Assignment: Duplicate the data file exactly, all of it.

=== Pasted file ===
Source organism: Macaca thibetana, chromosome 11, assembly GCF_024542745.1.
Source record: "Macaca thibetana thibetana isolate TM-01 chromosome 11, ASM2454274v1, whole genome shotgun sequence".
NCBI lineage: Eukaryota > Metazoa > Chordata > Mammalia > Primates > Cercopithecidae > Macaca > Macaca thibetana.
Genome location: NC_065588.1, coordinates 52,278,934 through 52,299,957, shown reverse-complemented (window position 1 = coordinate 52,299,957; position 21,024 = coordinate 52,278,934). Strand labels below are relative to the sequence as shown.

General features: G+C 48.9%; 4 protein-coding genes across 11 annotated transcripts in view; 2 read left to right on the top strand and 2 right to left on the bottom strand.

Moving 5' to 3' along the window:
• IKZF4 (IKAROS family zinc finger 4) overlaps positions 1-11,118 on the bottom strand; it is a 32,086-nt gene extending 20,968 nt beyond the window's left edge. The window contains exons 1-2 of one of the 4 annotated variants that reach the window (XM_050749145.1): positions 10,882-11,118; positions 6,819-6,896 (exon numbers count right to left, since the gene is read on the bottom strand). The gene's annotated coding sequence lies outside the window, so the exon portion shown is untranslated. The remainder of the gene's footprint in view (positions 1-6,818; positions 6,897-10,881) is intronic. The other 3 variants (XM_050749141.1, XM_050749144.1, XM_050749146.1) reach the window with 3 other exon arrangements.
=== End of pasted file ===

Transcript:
Source organism: Macaca thibetana, chromosome 11, assembly GCF_024542745.1.
Source record: "Macaca thibetana thibetana isolate TM-01 chromosome 11, ASM2454274v1, whole genome shotgun sequence".
NCBI lineage: Eukaryota > Metazoa > Chordata > Mammalia > Primates > Cercopithecidae > Macaca > Macaca thibetana.
Genome location: NC_065588.1, coordinates 52,278,934 through 52,299,957, shown reverse-complemented (window position 1 = coordinate 52,299,957; position 21,024 = coordinate 52,278,934). Strand labels below are relative to the sequence as shown.

General features: G+C 48.9%; 4 protein-coding genes across 11 annotated transcripts in view; 2 read left to right on the top strand and 2 right to left on the bottom strand.

Moving 5' to 3' along the window:
• IKZF4 (IKAROS family zinc finger 4) overlaps positions 1-11,118 on the bottom strand; it is a 32,086-nt gene extending 20,968 nt beyond the window's left edge. The window contains exons 1-2 of one of the 4 annotated variants that reach the window (XM_050749145.1): positions 10,882-11,118; positions 6,819-6,896 (exon numbers count right to left, since the gene is read on the bottom strand). The gene's annotated coding sequence lies outside the window, so the exon portion shown is untranslated. The remainder of the gene's footprint in view (positions 1-6,818; positions 6,897-10,881) is intronic. The other 3 variants (XM_050749141.1, XM_050749144.1, XM_050749146.1) reach the window with 3 other exon arrangements.